Even as a Board Certified Behavior Analyst (BCBA), I made the choice to limit my clientele at a higher paying job to focus on positions which would further my goals and career of opening my own studio some day. These positions included working as a barre and dance teacher, personal trainer, and even sales manager at fitness establishments. My professors and cohort members in graduate school indicated I was “overqualified” for these positions, however they led me to the destination I am at today of being a successful business owner. In addition, these positions provided research sites to conduct my ABA and dance research. The relationships with those in the community I built, led me to be the first graduate of the USF Applied Behavior Analysis Doctoral Program. As a business coach, I encourage my clients to take any position that helps them learn. No position is a waste if it helps you adapt the skills for your business. Keep at it and your side hustle will continue to grow and take over!
Can you share a story from your journey that illustrates your resilience?
Going through the COVID-19 pandemic as an owner of a fitness and dance studio was one of the most difficult experiences of my life. We opened our brick and mortar fitness studio in 2018 and were JUST starting to become very popular with packed classes when the pandemic began.
During COVID, I lost about 80% of my fitness clientele at our fitness studio next door and unimaginable amounts of revenue. In addition, many people were not understanding and always upset despite us working constantly to provide the best service we could, given the limitations placed on us. Personally, I didn’t have anyone to bail me out financially, it was only me and my decisions. It was not an enjoyable time to be a business owner in any way, especially one diagnosed with Generalized Anxiety Disorder. I don’t think I had a full nights sleep in all of 2020, and following, was diagnosed with a chronic autoimmune illness which I truly believe was exacerbated by the stress of being a small business owner during the pandemic.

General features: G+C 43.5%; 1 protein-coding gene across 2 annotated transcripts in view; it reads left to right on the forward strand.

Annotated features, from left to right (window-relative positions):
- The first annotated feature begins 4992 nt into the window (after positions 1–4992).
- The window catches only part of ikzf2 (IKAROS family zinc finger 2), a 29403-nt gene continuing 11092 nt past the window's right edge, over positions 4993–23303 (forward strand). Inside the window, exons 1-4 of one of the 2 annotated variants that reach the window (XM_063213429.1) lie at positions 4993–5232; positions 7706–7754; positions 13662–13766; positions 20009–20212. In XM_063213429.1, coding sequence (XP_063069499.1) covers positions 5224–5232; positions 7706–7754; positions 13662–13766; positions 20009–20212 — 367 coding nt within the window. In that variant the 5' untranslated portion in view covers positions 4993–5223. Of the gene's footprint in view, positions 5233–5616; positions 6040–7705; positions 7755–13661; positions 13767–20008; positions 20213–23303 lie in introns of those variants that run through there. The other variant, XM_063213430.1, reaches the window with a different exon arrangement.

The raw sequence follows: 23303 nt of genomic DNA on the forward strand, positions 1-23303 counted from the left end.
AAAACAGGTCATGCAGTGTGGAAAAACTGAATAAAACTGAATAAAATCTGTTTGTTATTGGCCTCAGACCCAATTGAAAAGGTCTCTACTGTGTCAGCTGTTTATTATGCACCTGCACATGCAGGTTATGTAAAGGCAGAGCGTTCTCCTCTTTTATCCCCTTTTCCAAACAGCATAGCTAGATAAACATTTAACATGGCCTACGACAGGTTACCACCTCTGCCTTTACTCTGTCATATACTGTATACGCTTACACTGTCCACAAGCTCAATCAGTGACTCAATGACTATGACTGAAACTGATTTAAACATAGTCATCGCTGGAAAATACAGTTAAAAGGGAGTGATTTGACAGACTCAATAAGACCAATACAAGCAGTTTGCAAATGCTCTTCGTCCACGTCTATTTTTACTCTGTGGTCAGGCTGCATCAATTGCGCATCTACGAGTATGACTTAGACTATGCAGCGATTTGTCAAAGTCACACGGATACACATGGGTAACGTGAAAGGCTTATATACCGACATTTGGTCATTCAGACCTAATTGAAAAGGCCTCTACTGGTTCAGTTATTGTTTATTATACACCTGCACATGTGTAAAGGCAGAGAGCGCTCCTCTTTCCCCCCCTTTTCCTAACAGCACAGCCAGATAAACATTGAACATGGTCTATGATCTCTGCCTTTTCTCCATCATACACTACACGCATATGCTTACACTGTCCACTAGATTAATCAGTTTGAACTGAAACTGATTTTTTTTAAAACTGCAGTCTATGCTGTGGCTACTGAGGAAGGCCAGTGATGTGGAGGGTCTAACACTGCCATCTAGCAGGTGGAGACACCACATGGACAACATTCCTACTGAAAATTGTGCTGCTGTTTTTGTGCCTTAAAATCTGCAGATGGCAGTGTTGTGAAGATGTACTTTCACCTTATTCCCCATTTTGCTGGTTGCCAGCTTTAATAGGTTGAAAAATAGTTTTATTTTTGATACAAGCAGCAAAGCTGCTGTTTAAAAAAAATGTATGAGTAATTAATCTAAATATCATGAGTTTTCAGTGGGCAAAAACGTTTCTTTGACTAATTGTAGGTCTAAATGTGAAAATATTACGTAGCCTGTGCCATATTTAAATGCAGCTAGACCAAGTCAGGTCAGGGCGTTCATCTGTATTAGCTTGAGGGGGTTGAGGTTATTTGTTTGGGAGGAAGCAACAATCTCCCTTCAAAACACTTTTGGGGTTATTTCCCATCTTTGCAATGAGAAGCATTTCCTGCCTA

There is no way our business would have survived without quickly thinking of and generating new revenue streams. At the dance studio, we saw an increased need for mental health services. During and post pandemic we saw many dancers with anxiety, social skills deficits, and depression, which is when I began intensive training in providing ACT therapy to my clientele. ACT therapy stands for Acceptance and Commitment Therapy and teaches individuals to unhook from debilitating thoughts, feelings and sensations and make values based decisions to live the type of life they envision for themselves. We pivoted our services to focus on more private lessons and specialized therapeutic services, as well as forms of fitness for clients whom were still attending during the pandemic. For example, our yoga clientele was mainly of senior age, and many stay at home moms, whom were unable to attend during the pandemic due to health concerns and their kid’s unexpected new home school schedules. For an extended period of time we adapted to this by offering heavily cardio based classes such as cycle and bounce. We pivoted our private dance clientele to a heavy focus on yoga and ACT therapy to support our teens with anxiety. I even engaged in creative ways to make up lost revenue and covered rent some months by selling personalized masks from my Circuit machine. As a business owner, you just do what you have to do. No one realizes how hard it is until you are in it. That being said- I cant imagine myself doing anything else!
- Website: www.abasidancelab.com
- Instagram: abasidancelab
- Facebook: https://www.facebook.com/abasidancelab
Yasiris Torres Photography https://www.yasiristorresphotography.com & Jessica Andrews Photography